Another object of the invention is to provide such a switch with a sliding handle or knob having a slim profile and smooth operation.
Still another object of the invention is to provide a switch frame whereby all components of the switch may be held intact without final assembly of the switch, thereby simplifying correction of defects if the devise fails final testing.
Yet another object of the invention is to provide a safety feature preventing accidental shock during installation or change-out of a lamp.
A further object of the invention is to provide such a switch having an illuminated on-off button which is cost-effective and durable.
The foregoing objects are achieved in a control switch having a novel slide arrangement, frame, air gap lever, and light piping. The slide arrangement comprises a slide base interposed between a slide clip and slide knob, the slide clip having pairs of indented dimples which ride rails on the slide base. The frame surrounds the slide arrangement and has several clip arms which extended downward through the switch strap, and clip onto the printed circuit board containing the electrical components of the switch. The air gap lever is positioned on the front side of the switch and coupled to a butt contact in such a manner as to close the contact when the cover plate is attached to the switch in the final step of installation. Finally, the light piping is fixedly attached to the on-off button and extends to a momentary contact switch which abuts a light emitting diode.
The novel features believed characteristic of the invention are set forth in the appended claims. The invention itself, however, as well as a preferred mode of use, further objects and advantages thereof, will best be understood by reference to the following detailed description of illustrative embodiments when read in conjunction with the accompanying drawings, wherein:
FIG. 1 is a perspective view of the assembled control switch.
FIG. 2 is an exploded perspective view of the switch showing the internal components thereof.
FIGS. 3A through 3D relate to the slide arrangement; FIG. 3A is a side view of the slide arrangement; FIG. 3B is a rear elevational view thereof showing the slide clip riding on the rails of the slide base; FIG. 3C is a cross-section taken along lines 3C--3C of FIG. 3B; and FIG. 3D is an exploded perspective view of the components of the slide arrangement.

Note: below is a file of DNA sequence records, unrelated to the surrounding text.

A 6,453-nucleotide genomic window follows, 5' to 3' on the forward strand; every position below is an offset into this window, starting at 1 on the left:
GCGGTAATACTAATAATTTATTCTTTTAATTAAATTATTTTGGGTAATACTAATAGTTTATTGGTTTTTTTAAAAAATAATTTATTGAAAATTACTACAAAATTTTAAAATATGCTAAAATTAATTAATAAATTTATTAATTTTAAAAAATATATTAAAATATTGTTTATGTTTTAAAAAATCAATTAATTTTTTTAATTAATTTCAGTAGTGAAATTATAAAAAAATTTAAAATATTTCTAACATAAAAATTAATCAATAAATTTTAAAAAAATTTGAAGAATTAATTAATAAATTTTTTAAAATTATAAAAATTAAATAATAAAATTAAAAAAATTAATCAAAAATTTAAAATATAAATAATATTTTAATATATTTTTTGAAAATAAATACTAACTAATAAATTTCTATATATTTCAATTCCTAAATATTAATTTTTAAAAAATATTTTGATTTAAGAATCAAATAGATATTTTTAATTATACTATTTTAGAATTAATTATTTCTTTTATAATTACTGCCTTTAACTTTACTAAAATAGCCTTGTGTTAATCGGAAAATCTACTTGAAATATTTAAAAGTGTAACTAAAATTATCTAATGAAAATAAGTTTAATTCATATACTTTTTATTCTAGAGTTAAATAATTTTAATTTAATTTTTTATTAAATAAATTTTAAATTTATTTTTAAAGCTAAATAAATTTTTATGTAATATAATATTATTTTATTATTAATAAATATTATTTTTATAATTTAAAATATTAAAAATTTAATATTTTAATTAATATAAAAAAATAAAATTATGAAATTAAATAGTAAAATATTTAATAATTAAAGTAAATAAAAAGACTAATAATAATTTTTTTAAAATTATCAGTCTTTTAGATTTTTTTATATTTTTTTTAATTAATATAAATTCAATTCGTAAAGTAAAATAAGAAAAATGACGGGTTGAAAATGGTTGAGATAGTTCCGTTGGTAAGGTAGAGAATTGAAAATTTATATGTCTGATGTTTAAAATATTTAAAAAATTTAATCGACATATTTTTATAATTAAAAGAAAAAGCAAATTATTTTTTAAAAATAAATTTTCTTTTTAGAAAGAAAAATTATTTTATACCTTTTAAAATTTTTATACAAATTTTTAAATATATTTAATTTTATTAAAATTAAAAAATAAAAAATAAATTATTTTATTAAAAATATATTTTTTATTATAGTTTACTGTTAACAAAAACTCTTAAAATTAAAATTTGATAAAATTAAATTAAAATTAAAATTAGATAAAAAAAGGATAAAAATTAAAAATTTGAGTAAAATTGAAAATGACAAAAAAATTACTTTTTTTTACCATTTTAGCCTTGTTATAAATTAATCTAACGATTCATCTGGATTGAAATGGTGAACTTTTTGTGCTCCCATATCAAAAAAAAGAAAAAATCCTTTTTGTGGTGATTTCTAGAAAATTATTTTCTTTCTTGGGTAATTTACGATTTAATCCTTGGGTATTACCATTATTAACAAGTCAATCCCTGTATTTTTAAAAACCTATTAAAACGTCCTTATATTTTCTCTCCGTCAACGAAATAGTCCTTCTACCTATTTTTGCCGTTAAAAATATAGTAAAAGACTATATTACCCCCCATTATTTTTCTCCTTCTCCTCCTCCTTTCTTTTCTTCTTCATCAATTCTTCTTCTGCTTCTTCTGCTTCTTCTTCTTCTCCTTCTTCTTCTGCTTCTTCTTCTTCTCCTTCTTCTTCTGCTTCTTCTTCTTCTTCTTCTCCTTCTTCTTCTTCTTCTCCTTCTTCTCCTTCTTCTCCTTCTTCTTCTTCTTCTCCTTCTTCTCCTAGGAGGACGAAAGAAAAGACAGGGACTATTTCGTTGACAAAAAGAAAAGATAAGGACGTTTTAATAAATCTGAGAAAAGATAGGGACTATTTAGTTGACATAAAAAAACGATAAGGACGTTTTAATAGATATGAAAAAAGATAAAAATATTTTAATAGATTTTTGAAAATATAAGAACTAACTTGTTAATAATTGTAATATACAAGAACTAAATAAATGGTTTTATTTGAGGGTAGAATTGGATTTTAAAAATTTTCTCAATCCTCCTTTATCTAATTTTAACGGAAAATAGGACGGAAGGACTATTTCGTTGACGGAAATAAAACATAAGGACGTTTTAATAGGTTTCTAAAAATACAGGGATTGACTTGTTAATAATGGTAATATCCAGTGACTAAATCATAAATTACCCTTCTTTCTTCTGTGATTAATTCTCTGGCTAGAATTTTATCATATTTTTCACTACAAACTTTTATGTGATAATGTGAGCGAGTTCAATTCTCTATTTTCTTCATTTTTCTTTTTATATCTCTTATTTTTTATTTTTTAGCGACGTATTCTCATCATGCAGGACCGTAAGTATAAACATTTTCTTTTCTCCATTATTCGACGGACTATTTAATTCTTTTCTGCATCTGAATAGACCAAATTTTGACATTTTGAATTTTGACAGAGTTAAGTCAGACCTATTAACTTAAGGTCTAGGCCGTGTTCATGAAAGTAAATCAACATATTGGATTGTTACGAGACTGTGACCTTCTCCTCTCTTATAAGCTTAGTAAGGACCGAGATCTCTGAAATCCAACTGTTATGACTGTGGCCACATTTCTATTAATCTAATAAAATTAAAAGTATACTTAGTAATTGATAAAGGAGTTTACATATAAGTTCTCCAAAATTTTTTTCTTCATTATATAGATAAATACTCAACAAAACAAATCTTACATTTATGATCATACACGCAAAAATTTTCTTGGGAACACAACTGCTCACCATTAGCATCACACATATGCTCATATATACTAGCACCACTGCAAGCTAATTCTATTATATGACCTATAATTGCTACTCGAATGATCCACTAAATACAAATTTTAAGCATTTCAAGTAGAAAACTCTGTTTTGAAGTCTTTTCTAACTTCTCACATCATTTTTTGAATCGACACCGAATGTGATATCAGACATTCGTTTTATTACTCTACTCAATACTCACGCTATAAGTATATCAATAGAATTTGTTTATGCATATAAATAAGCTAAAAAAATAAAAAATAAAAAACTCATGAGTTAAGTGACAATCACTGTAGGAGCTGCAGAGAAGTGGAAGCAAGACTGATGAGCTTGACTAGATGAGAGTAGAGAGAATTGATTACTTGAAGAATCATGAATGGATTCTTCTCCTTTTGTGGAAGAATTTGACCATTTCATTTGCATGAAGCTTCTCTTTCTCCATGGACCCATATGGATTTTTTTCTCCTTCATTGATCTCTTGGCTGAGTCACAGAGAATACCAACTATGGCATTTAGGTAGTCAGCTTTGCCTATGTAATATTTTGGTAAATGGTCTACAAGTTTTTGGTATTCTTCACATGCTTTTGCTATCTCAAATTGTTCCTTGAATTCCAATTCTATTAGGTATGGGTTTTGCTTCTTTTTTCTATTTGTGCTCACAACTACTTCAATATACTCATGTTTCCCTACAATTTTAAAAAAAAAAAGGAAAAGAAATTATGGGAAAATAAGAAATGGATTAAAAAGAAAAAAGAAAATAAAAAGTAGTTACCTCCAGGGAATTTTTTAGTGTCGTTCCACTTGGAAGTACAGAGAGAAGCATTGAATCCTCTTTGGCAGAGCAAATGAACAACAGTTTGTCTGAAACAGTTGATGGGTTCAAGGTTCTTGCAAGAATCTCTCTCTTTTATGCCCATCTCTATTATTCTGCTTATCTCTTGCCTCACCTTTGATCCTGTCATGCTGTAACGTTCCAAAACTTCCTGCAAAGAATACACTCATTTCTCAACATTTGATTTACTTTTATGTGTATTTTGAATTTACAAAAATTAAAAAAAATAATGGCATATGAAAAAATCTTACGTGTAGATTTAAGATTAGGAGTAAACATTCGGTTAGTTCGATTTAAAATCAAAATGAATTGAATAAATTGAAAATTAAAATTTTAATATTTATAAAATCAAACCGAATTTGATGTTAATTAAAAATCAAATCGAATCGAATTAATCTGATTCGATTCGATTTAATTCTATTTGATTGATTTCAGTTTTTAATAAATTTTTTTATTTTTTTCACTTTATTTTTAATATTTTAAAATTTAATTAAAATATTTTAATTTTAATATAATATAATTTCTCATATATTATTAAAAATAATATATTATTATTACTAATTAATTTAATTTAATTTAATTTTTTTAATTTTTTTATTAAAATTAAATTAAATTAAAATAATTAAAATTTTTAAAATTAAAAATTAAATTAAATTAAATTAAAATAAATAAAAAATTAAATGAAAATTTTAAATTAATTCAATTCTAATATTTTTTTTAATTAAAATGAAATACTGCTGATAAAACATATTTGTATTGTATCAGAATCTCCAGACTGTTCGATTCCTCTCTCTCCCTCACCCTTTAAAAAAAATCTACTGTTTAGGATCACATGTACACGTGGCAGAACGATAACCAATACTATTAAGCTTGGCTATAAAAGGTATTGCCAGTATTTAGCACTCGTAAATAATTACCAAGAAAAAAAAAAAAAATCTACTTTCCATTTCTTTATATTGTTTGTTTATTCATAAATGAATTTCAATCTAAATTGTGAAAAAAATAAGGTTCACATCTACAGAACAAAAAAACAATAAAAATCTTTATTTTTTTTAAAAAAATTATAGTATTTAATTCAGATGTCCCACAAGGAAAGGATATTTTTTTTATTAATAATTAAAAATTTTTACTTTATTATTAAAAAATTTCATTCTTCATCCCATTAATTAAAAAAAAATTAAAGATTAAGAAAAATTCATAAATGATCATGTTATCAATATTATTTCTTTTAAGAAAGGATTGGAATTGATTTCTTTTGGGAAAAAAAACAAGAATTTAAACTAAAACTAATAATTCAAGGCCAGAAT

FIGS. 4A through 4C relate to the air gap lever; FIG. 4A is a side elevational view of the switch showing the air gap lever in its open state; FIG. 4B is similar to FIG. 4A but it shows the air gap lever in its closed state; FIG. 4C is a cross-section taken along lines 4C--4C of FIG. 4A.
FIG. 5 is a detail side elevational view of the light piping interface with the momentary contact switch and LED.
FIG. 6 is an electrical schematic of the preferred embodiment of the present invention.
With reference now to the figures, and in particular with reference to FIGS. 1 and 2, there is depicted a control switch 10. FIG. 1 depicts control switch 10 in its assembled state, but the components of control switch 10 may be best understood with reference to FIG. 2, which is an exploded perspective view.
Switch 10 is generally comprised of a back box 12, a printed circuit board (PCB) 14, a strap 16, slide arrangement 18, on-off button 20, frame 22, and front cover 24. Back box 12 is simply a hard plastic enclosure designed to protect the internal elements of switch 10. It typically has a plurality of slots 13 for ventilation, and holes 15 for allowing passage of wires 17. PCB 14 is used as a substrate for mounting the various electrical components of switch 10. The specific electrical components used for control switch 10 are not relevant to the present application inasmuch as the features disclosed herein are primarily of a mechanical nature. Moreover, the invention as claimed could cover a wide variety of particular electrical designs. Nevertheless, for completeness, an example of the electronics necessary for switch 10 is shown in FIG. 6. FIG. 6 is a representation of the electrical schematics of a high-wattage control switch. The main power line is supplied via line wire 200. In the preferred embodiment, switch 10 runs off a120 volt alternating current power supply. A contact is shown interrupting the line power, the contact being butt contact 112, discussed in detail further below. An inductor 202, capacitor 204, and resistor 206 are supplied for smoothing power surges.
Next, a DC power supply is formed by diode 208, resistors 210 and 212, transistor 214, Zener diode 216, and capacitor 218. The DC power is used by the integrated chip (IC) 238 and light-emitting diode (LED) 122 as discussed below. The negative side of capacitor 218 is connected to ground 220. Another capacitor 222 is used as a filter for the five volt power going to IC 238 and LED 122.